ALDER CREEK, N.Y. - Before Monday morning's snowfall, roadways in the greater Utica region received the season's first dose of road salt.
"We use what's called a salt brine anywhere from 48 to 24 hours in advance," James Piccola, the public information officer with the State Department of Transportation said. "The brine, with the anti-icing or the prewetting of the roadways is a much better bang for your dollar in keeping your roadways and pavements clear."
Salt brine is created in several facilities in DOT Region 2, including Alder Creek. The brine method has been used since 2010. Crews use the brine ahead of winter storms to prevent snow from adhering to the road.
It's also used in combination with rock salt on roads that already have snow accumulation.
"As soon as the precipitation starts to hit the roadway, the salt starts to activate," Piccola said.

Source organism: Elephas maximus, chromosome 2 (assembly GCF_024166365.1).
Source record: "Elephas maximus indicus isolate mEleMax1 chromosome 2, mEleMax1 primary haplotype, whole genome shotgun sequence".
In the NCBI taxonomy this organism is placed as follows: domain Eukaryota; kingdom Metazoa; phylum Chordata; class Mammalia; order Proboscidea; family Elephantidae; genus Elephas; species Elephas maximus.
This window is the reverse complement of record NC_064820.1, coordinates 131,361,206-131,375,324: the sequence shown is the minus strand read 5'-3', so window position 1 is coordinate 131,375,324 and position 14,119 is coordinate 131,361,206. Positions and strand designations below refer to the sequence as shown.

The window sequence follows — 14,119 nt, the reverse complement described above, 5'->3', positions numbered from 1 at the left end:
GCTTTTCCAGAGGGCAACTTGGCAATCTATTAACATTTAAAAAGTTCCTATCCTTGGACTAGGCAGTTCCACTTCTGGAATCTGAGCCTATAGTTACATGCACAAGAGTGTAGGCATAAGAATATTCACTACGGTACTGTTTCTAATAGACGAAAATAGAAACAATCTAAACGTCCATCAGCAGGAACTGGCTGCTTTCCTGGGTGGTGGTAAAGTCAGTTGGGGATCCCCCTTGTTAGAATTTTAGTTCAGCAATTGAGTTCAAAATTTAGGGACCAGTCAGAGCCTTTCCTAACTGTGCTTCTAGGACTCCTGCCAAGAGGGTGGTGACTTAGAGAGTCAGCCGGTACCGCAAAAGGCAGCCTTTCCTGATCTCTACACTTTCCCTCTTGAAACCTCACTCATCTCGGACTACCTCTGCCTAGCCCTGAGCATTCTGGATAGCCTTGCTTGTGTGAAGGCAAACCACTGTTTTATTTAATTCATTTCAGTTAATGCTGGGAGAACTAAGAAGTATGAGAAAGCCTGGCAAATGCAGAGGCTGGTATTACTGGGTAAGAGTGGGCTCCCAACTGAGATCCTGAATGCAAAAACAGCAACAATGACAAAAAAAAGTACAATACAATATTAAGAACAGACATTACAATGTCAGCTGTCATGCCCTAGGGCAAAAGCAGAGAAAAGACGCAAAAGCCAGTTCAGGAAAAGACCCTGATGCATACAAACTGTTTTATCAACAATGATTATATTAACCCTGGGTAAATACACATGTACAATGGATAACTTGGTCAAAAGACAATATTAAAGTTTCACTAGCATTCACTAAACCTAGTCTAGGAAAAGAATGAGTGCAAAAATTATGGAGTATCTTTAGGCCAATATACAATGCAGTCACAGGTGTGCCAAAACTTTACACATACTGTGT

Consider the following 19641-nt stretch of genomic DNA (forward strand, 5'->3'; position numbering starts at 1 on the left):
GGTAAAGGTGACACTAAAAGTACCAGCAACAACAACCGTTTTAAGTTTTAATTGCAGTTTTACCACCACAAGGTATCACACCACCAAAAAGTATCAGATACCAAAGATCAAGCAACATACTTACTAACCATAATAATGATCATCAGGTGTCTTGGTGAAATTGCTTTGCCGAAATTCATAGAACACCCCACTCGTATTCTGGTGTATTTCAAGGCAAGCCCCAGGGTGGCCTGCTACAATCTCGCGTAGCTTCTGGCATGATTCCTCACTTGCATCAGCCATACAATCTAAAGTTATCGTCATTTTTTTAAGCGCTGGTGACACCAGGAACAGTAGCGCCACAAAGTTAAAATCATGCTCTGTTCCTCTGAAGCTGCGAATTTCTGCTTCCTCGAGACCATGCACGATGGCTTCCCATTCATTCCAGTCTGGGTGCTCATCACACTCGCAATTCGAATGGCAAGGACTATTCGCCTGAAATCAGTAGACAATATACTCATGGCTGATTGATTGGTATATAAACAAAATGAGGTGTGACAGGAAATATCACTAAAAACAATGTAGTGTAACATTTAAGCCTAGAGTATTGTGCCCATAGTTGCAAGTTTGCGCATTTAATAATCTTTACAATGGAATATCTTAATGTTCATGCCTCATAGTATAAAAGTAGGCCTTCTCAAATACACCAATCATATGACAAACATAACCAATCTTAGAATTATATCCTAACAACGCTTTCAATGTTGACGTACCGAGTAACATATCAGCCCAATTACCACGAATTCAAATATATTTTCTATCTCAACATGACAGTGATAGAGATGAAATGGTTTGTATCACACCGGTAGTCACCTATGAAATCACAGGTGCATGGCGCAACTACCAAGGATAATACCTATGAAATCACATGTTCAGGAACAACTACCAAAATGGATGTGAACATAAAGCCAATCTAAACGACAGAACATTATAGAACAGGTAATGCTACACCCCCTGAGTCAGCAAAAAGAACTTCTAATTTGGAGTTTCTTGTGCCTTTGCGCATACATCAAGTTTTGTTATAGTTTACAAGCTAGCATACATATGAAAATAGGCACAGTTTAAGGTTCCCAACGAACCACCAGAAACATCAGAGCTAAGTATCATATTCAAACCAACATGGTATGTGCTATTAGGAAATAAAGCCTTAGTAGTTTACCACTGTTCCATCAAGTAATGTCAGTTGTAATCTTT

The brine prevents an excess of salt from filling the roadways and getting plowed off onto surrounding land.
"Brine is a lot less percentage of salt," Piccola said. "Where you're putting down anywhere from 30 to 50 gallons per lane mile as a pretreatment instead of having to go down and put salt down at 120 to 160 pounds per lane mile."
Brine production consumes thousands of gallons of water. The DOT's seven Alder Creek trucks hold 2,100 gallons of brine and depending on the weather, trucks may need to refill.
As a recycling measure, crews melt snow off their trucks, remove the sediment and reuse the runoff to make brine instead of only pumping new water.
"We have environmental concerns with the salt, but again, that's why we're always looking at different ways to treat the roadways," Piccola said.
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